What is diabetic retinopathy? Diabetic retinopathy is a disease that causes “progressive damage to the retina, the light-sensitive lining at the back of the eye” (AOA, 2009).
Just like with diabetic neuropathy, diabetic retinopathy develops over time due to high blood sugar levels inside of the body.
It specifically causes damage to the blood vessels inside of the retina, causing them to swell, leak, or close (Boyd, 2017).
All of the changes inside of the blood vessels around your retina can cause you to lose vision. It is very important to take this condition very seriously because of this.
At first, retinopathy has no symptoms (Mayo Clinic, 2015). The person might develop minor vision loss. However, over time without treatment can lead to blindness.
People with type 1 or type 2 diabetes are susceptible to developing this condition.
According to Mayo Clinic, “the longer you have diabetes and the less controlled your blood sugar is, the more likely you are to develop this eye complication” (Mayo Clinic, 2015).
As the condition progresses over time, you may have some symptoms which include: spots inside of your vision, floaters, blurry vision, fluctuating vision, empty areas in your vision, impaired color vision, and possibly blindness (Mayo Clinic, 2015).
If you are experiencing any of these conditions and have had diabetes for a period of time, it might be best to talk with your doctor about diabetic retinopathy.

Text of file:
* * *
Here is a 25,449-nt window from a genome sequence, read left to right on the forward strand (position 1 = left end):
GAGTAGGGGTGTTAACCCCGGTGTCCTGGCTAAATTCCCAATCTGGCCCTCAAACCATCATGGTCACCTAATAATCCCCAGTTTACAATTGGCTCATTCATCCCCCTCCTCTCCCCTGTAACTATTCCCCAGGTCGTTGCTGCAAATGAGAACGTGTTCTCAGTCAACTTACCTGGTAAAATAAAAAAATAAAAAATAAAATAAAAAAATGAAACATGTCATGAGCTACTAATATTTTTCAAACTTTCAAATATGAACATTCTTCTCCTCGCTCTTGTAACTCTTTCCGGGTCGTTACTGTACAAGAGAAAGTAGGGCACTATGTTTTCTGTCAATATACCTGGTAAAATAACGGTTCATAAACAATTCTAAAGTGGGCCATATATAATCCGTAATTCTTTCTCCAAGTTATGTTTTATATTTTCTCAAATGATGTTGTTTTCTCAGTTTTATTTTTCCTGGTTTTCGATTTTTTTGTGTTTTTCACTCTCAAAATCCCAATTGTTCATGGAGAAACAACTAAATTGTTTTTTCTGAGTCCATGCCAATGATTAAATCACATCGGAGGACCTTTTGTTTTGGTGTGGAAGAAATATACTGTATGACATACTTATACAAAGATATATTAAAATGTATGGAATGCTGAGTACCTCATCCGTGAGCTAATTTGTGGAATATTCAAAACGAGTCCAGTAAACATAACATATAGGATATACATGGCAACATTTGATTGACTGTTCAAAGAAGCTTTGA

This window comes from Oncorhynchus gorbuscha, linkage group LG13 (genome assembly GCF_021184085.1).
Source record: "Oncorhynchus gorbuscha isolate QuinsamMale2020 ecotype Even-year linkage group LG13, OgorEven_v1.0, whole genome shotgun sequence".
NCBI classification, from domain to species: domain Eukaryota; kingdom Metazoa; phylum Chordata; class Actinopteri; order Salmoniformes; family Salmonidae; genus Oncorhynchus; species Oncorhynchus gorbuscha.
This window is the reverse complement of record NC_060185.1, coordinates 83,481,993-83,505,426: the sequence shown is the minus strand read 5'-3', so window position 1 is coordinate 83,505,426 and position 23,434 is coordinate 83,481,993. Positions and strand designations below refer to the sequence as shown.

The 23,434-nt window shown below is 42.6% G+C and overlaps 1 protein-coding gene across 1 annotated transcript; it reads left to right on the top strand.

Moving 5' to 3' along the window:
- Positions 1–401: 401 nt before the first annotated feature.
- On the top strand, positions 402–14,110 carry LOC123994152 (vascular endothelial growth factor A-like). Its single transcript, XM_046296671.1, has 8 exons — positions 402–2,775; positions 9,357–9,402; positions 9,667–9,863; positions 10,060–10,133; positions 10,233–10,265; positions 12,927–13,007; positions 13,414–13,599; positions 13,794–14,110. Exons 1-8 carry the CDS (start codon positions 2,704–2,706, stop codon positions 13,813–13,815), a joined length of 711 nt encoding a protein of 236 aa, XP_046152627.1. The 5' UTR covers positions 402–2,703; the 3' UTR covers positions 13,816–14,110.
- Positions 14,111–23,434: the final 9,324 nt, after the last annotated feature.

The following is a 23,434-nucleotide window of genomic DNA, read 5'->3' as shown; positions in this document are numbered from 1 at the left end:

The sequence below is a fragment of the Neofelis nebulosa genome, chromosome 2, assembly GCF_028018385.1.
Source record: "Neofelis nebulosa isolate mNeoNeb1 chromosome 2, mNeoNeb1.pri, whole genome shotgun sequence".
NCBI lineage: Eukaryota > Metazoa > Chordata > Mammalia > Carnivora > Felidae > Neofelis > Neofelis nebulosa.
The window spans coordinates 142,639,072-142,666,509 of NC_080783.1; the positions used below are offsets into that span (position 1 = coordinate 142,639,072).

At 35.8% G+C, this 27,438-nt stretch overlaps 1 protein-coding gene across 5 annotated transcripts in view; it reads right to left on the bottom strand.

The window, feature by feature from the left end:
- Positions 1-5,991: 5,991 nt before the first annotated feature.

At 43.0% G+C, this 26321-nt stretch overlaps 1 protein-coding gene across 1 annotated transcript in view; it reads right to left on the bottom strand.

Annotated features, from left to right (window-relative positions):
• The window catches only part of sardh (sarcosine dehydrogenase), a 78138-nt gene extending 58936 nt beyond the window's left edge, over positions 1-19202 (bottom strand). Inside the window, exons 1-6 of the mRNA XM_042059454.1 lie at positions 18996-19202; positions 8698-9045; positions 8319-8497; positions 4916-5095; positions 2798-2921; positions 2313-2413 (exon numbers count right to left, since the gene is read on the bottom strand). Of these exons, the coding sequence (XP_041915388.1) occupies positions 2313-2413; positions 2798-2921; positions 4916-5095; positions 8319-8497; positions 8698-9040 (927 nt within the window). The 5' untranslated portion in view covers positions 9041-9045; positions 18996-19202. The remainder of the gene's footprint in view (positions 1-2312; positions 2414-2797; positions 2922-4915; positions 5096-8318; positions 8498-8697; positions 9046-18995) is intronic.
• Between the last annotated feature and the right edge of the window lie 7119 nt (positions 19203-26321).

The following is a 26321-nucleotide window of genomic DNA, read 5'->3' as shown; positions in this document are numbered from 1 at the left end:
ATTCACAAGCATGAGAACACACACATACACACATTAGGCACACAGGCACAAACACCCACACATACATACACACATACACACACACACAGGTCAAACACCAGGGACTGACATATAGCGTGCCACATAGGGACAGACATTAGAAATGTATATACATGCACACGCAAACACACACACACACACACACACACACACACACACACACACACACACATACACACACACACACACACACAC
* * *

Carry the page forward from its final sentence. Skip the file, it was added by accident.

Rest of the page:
It is best to see your eye doctor once a year minimum, so they can look at how your retinas are doing.
Pregnancy can also enhance the development of diabetic retinopathy. Therefore, it would be best to schedule a few appointments during your pregnancy.
If you start experiencing hazy or blurry vision, contact your eye doctor immediately. Do not wait! It is best to get your eyes checked out, so you can prevent blindness.
According to the American Optometric Association, AOA, “When people with diabetes experience long periods of high blood sugar, fluid can accumulate in the lens inside the eye that controls focusing” (AOA, 2009).
This will change the curvature of the lens in your eye, which can lead to blurry vision (AOA, 2009).
You can improve your vision by lowering your blood sugar levels. If your blood sugar is at a healthy level, then your body will start to recover. They will be able to slow the progress of diabetic retinopathy.
In order to take preventative measures, it is best to take any required medication that you are prescribed.
Eat a healthy diet and exercise regularly. This will help you control your blood sugar over long periods of time.
Make sure that you control your blood pressure as well. High blood pressure is common among people with diabetes, and it can cause progression of diabetic retinopathy.
Finally, avoid alcohol and smoking at all costs! Talk with your doctor about quitting.
Diabetic retinopathy is a disease that develops over time due to high blood sugar levels. Therefore, take the steps necessary to prevent the onset of this condition.
American Optometric Association. (2009). American Optometric Association. Retrieved from http://www.aoa.org/patients-and-public/eye-and-vision-problems/glossary-of-eye-and-vision-conditions/diabetic-retinopathy?sso=y#top
Boyd, K. (2017). What is diabetic retinopathy?. American Academy of Ophthalmology. Retrieved from https://www.aao.org/eye-health/diseases/what-is-diabetic-retinopathy
Mayo Clinic Staff. (2015). Diseases and conditions: diabetic retinopathy. Mayo Foundation for Medical Education and Research. Retrieved from http://www.mayoclinic.org/diseases-conditions/diabetic-retinopathy/basics/symptoms/con-20023311